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The bidirectional flow of information between the genome, transcriptome, proteome and metabolome, and how the complex interaction of components from the four functional levels and the environment produces the phenotype.
The complex interaction of the four functional levels in biological systems

How biochemicals interact with the environment to influence the phenotype

During this week we will discuss how different components (metabolites and enzymes) interact in metabolism and how these interactions help us to investigate the function and phenotype of biological systems.

There are four biochemical or functional levels:

  • genome: the qualitative complement of DNA that encodes for all of the genes represented by both the coding and non-coding sequences of DNA.

  • transcriptome: the qualitative set of messenger RNA molecules transcribed from the genetic code of the genome

  • proteome: the complete set of proteins translated from messenger RNA

  • metabolome: the complete complement of metabolites that are present in a biological system

The four functional levels provide us with complementary information:

  • the genome provides us with information on what may happen; it is static and is influential during the process of transcription to construct RNA molecules

  • the transcriptome and proteome are dynamic and tell us what is happening

  • the metabolome is also dynamic and tells us what has happened

The genotype is the genetic instructions inherited and encoded in the genome. These instructions produce a wide range of characteristics and functions including the colour of your eyes and how your heart operates. The genome is ‘relatively’ stable but genes are subject to regulatory processes. For example, the methylation of genes by epigenetic processes can switch genes ‘on’ or ‘off’.

The environments in which we live, as well as our lifestyles, influence how we function. For example, an individual who cycles 100 kilometres each week will operate with a much healthier function than someone who has an unhealthy and unbalanced diet and does not exercise. Unlike the genome, the environment and our lifestyles are dynamic and periodically change. For example, we may exercise only at weekends and not during the working week. Our environments and lifestyles are different during the week at work compared to the weekend when we relax and enjoy our hobbies.

The phenotype is defined as the physical and biochemical characteristics of an organism as determined by the interaction of its genetic constituents and environment, and for humans their lifestyle. The phenotype is also dynamic. For example, the concentration of metabolites detected in urine are different before and after we undertake strenuous exercise. One change is an increase in the concentration of lactic acid which is produced by anaerobic respiration in muscles. Lactic acid is the metabolite which makes our muscles ache when its concentration increases in muscles during exercise. The metabolome is the furthest downstream product of the genome and its interaction with the environment and is therefore considered to provide a direct and sensitive measure of the dynamic phenotype at the molecular level – the metabolome defines what has just happened.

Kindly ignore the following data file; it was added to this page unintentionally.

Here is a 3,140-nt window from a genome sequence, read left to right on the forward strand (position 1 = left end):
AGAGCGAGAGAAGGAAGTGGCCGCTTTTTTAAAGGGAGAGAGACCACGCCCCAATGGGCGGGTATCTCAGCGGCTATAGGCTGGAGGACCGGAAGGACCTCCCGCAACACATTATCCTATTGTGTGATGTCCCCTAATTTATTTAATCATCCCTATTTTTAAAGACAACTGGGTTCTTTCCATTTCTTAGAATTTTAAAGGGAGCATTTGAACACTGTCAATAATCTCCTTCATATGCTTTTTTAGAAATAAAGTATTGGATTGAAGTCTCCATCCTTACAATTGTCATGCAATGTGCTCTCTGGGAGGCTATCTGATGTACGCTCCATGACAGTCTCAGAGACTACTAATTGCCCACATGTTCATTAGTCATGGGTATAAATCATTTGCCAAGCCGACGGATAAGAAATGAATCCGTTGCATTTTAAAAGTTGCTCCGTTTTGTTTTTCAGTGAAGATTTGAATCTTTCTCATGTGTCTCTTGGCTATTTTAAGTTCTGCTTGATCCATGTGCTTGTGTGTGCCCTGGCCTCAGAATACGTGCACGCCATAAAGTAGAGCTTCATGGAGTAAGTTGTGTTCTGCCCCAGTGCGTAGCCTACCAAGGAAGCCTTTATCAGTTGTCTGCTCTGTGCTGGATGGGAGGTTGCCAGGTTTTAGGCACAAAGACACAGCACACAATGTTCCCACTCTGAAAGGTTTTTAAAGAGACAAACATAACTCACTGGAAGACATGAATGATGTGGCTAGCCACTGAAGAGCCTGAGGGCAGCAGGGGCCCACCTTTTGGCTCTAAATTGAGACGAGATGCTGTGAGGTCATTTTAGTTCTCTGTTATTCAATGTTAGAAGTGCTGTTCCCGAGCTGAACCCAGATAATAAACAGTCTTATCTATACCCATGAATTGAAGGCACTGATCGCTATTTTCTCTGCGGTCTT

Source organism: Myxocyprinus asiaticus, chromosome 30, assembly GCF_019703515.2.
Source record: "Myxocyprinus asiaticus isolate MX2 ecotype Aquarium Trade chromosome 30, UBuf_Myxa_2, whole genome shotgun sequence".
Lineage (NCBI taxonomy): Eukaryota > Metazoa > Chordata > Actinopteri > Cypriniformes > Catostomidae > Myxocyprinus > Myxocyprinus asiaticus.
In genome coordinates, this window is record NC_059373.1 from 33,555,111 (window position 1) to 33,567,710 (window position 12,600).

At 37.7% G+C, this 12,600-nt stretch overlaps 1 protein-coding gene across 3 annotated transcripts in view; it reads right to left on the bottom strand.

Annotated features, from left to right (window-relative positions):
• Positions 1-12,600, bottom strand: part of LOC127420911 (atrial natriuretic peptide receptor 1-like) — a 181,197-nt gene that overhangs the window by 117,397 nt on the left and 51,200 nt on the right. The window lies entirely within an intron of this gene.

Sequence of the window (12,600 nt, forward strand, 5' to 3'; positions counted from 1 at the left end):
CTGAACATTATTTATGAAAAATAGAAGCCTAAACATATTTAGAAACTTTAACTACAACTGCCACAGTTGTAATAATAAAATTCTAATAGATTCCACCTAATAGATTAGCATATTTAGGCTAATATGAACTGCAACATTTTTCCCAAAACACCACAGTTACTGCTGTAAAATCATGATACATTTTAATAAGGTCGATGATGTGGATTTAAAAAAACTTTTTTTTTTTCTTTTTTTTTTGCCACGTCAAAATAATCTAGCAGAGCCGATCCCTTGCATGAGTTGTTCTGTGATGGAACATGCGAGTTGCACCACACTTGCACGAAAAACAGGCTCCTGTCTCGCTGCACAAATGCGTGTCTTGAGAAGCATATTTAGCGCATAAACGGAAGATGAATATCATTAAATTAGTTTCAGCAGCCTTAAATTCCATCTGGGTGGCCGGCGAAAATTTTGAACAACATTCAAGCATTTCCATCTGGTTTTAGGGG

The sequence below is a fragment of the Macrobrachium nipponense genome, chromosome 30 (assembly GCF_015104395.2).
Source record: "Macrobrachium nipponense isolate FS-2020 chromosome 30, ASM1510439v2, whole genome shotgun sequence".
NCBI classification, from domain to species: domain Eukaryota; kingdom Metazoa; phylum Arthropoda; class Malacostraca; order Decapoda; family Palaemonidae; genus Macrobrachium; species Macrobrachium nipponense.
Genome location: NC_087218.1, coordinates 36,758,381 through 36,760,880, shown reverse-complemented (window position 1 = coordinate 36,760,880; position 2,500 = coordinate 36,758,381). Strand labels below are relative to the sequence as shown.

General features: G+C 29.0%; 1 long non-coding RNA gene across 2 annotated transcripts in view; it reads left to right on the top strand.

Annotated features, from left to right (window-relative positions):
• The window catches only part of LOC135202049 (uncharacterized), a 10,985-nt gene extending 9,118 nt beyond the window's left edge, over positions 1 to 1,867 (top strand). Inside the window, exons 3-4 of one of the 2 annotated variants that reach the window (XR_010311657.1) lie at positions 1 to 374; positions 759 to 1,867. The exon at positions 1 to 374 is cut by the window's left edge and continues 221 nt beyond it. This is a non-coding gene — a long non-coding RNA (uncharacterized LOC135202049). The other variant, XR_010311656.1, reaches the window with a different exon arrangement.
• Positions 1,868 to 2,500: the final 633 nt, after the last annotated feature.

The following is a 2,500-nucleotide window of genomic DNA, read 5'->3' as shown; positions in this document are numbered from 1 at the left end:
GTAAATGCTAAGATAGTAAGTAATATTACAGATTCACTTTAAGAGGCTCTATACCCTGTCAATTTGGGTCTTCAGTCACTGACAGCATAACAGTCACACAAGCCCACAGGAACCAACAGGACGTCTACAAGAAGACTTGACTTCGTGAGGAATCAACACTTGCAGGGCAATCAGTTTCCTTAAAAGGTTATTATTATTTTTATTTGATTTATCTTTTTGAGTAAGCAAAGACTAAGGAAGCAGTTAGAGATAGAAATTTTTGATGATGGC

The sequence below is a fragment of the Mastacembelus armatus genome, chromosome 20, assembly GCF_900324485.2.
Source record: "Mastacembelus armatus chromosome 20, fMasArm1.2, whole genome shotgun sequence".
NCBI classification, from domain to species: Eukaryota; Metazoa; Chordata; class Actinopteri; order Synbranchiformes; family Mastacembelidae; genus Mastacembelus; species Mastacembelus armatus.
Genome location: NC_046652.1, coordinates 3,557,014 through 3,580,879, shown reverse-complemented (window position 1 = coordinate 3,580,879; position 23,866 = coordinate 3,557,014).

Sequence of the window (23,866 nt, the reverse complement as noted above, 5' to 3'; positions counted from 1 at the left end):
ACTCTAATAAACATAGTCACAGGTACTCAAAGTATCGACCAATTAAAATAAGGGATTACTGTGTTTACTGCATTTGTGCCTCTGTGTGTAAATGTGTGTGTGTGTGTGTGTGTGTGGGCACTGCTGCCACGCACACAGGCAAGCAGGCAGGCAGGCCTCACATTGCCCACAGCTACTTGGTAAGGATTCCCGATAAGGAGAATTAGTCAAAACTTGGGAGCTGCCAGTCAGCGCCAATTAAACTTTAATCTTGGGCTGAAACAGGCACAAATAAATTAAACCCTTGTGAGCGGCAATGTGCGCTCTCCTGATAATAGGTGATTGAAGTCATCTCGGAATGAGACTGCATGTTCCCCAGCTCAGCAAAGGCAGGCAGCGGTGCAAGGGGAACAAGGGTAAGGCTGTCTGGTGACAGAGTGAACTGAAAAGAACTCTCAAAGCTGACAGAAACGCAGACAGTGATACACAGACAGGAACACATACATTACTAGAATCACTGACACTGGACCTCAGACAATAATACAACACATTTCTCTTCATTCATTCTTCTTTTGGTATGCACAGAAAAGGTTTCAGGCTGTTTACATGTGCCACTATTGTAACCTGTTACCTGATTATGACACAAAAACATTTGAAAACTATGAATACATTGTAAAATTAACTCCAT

There are various levels of interaction in biological systems with feedback and feed-forward loops regulating the molecular interactions that influence the cellular phenotype. These include interactions both within and between the functional levels. One example of interactions between two functional levels is metabolism, where metabolites are metabolised in the presence of an enzyme (and often a cofactor). An example of an interaction within one functional level is protein-protein interactions that occur in the proteome. Here two or more proteins physically interact and form a single multi-protein complex which provides greater efficiency in the synthesis of metabolites, either through the consumption of less energy or a higher rate of synthesis. Through this approach multiple metabolic enzymes can collaborate and work together to synthesis a metabolite or metabolites.

Probably the most frequently used example of interactions which regulate a biological system is the regulation of the lactose operon in the bacteria Escherichia coli. Glucose is the preferred fuel source in E. coli and so in the presence of glucose the enzymes for the catabolism of the alternative carbon source lactose are not activated and the transport proteins used to transport lactose into the cell are inactive. However, when glucose levels are low the lactose operon and lactose transporters are no longer switched off and are instead switched on and lactose is used as an energy source.

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This article is from the free online course:

Metabolomics: Understanding Metabolism in the 21st Century

University of Birmingham

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